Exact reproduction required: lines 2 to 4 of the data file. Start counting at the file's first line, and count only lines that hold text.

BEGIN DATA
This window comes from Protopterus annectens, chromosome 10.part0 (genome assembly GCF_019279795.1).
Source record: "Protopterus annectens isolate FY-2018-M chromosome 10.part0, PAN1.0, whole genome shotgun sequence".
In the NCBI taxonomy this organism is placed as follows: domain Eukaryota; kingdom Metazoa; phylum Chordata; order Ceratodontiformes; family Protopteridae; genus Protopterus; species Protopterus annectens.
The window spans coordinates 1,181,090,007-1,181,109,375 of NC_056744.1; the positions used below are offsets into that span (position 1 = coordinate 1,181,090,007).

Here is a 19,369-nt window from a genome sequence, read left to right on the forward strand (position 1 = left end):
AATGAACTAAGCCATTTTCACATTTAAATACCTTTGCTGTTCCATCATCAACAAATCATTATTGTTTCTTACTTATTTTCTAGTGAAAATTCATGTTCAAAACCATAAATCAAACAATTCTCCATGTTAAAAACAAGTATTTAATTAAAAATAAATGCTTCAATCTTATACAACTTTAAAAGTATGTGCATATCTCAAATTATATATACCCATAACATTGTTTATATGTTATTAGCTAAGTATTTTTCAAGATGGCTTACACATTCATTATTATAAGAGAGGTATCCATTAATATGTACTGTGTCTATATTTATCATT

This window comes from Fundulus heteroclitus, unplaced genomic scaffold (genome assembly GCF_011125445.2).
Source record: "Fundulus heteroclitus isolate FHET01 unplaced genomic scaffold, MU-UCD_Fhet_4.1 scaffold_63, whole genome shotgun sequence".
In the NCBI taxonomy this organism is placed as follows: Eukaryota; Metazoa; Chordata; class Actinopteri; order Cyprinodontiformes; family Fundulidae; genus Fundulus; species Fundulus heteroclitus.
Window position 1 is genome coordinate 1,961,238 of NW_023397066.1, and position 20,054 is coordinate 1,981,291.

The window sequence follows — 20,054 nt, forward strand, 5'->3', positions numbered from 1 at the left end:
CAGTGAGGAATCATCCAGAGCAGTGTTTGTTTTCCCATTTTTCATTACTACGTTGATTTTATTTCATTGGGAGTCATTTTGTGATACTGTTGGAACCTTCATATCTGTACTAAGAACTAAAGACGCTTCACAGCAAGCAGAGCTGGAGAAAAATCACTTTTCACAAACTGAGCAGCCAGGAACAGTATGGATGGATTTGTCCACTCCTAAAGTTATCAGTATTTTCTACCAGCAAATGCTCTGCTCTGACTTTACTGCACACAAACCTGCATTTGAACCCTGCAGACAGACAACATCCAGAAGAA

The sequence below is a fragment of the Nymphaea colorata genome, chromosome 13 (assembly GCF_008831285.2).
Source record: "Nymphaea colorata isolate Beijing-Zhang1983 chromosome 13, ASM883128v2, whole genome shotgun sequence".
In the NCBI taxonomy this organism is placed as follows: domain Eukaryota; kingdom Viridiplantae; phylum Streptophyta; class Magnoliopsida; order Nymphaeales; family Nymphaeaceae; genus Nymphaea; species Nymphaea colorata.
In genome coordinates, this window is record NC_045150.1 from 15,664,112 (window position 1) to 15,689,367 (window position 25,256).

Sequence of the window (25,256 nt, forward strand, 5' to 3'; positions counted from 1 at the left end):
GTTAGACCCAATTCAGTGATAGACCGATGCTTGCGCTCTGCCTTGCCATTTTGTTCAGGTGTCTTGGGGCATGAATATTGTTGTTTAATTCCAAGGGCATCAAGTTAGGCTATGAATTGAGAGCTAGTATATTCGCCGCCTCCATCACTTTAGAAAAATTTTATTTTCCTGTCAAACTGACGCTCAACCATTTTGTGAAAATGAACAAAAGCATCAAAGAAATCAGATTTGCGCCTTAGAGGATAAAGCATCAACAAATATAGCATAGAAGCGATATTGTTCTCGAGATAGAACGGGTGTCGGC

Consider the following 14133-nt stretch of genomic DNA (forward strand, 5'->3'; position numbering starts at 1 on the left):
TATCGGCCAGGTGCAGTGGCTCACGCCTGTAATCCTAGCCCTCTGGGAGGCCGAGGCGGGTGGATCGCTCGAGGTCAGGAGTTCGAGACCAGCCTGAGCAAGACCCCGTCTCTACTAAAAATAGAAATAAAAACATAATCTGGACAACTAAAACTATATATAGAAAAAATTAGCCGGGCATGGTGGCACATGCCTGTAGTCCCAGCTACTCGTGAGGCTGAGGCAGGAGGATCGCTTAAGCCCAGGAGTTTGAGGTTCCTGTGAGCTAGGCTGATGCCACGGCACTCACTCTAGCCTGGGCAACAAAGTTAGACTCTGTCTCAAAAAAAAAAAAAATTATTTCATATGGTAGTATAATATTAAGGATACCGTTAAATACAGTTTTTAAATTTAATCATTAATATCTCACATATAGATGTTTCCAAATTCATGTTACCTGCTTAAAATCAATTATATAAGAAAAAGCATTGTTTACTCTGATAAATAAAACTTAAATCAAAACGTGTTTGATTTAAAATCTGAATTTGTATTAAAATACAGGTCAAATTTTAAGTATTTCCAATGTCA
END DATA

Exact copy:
Source record: "Protopterus annectens isolate FY-2018-M chromosome 10.part0, PAN1.0, whole genome shotgun sequence".
In the NCBI taxonomy this organism is placed as follows: domain Eukaryota; kingdom Metazoa; phylum Chordata; order Ceratodontiformes; family Protopteridae; genus Protopterus; species Protopterus annectens.
The window spans coordinates 1,181,090,007-1,181,109,375 of NC_056744.1; the positions used below are offsets into that span (position 1 = coordinate 1,181,090,007).